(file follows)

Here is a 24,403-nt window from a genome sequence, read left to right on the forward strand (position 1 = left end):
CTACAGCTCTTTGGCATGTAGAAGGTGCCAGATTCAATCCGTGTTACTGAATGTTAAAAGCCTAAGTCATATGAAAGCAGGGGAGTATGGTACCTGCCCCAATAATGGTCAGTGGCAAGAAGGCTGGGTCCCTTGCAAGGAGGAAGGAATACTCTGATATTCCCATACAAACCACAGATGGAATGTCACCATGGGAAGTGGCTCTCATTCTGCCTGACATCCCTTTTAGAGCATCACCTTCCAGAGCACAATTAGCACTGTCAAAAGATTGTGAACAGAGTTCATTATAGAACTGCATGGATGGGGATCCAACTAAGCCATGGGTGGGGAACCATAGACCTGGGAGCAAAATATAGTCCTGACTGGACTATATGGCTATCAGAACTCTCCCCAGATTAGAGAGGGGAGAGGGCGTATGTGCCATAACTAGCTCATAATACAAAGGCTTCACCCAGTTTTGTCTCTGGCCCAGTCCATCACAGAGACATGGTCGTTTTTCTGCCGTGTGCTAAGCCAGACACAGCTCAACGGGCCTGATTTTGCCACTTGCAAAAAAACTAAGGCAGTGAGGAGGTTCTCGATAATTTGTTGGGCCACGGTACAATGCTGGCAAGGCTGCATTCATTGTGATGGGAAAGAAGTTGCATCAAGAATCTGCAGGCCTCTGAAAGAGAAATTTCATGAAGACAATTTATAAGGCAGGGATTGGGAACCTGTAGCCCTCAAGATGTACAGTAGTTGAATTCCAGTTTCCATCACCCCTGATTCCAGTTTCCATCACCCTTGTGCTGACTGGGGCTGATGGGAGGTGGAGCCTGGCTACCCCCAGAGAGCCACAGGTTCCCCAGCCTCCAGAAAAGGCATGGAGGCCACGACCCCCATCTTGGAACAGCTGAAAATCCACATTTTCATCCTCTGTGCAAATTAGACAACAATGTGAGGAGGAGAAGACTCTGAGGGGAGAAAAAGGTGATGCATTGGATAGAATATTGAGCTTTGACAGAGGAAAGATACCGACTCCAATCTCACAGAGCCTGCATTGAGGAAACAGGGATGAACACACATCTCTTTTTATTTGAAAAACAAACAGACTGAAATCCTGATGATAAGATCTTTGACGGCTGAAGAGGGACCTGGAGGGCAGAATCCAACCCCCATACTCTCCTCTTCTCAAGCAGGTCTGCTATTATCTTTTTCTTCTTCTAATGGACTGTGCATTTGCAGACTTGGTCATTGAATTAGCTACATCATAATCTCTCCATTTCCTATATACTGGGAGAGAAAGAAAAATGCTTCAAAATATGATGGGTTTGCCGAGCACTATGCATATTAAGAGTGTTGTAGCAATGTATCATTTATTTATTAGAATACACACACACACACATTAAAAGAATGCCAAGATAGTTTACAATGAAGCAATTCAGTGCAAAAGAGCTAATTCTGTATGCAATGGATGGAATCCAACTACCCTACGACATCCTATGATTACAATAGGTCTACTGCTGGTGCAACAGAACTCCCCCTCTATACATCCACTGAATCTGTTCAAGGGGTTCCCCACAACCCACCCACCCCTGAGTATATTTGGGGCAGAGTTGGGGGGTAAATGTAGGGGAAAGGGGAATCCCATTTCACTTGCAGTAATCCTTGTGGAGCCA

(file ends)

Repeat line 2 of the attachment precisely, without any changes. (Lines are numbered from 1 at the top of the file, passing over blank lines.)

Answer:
CTACAGCTCTTTGGCATGTAGAAGGTGCCAGATTCAATCCGTGTTACTGAATGTTAAAAGCCTAAGTCATATGAAAGCAGGGGAGTATGGTACCTGCCCCAATAATGGTCAGTGGCAAGAAGGCTGGGTCCCTTGCAAGGAGGAAGGAATACTCTGATATTCCCATACAAACCACAGATGGAATGTCACCATGGGAAGTGGCTCTCATTCTGCCTGACATCCCTTTTAGAGCATCACCTTCCAGAGCACAATTAGCACTGTCAAAAGATTGTGAACAGAGTTCATTATAGAACTGCATGGATGGGGATCCAACTAAGCCATGGGTGGGGAACCATAGACCTGGGAGCAAAATATAGTCCTGACTGGACTATATGGCTATCAGAACTCTCCCCAGATTAGAGAGGGGAGAGGGCGTATGTGCCATAACTAGCTCATAATACAAAGGCTTCACCCAGTTTTGTCTCTGGCCCAGTCCATCACAGAGACATGGTCGTTTTTCTGCCGTGTGCTAAGCCAGACACAGCTCAACGGGCCTGATTTTGCCACTTGCAAAAAAACTAAGGCAGTGAGGAGGTTCTCGATAATTTGTTGGGCCACGGTACAATGCTGGCAAGGCTGCATTCATTGTGATGGGAAAGAAGTTGCATCAAGAATCTGCAGGCCTCTGAAAGAGAAATTTCATGAAGACAATTTATAAGGCAGGGATTGGGAACCTGTAGCCCTCAAGATGTACAGTAGTTGAATTCCAGTTTCCATCACCCCTGATTCCAGTTTCCATCACCCTTGTGCTGACTGGGGCTGATGGGAGGTGGAGCCTGGCTACCCCCAGAGAGCCACAGGTTCCCCAGCCTCCAGAAAAGGCATGGAGGCCACGACCCCCATCTTGGAACAGCTGAAAATCCACATTTTCATCCTCTGTGCAAATTAGACAACAATGTGAGGAGGAGAAGACTCTGAGGGGAGAAAAAGGTGATGCATTGGATAGAATATTGAGCTTTGACAGAGGAAAGATACCGACTCCAATCTCACAGAGCCTGCATTGAGGAAACAGGGATGAACACACATCTCTTTTTATTTGAAAAACAAACAGACTGAAATCCTGATGATAAGATCTTTGACGGCTGAAGAGGGACCTGGAGGGCAGAATCCAACCCCCATACTCTCCTCTTCTCAAGCAGGTCTGCTATTATCTTTTTCTTCTTCTAATGGACTGTGCATTTGCAGACTTGGTCATTGAATTAGCTACATCATAATCTCTCCATTTCCTATATACTGGGAGAGAAAGAAAAATGCTTCAAAATATGATGGGTTTGCCGAGCACTATGCATATTAAGAGTGTTGTAGCAATGTATCATTTATTTATTAGAATACACACACACACACATTAAAAGAATGCCAAGATAGTTTACAATGAAGCAATTCAGTGCAAAAGAGCTAATTCTGTATGCAATGGATGGAATCCAACTACCCTACGACATCCTATGATTACAATAGGTCTACTGCTGGTGCAACAGAACTCCCCCTCTATACATCCACTGAATCTGTTCAAGGGGTTCCCCACAACCCACCCACCCCTGAGTATATTTGGGGCAGAGTTGGGGGGTAAATGTAGGGGAAAGGGGAATCCCATTTCACTTGCAGTAATCCTTGTGGAGCCA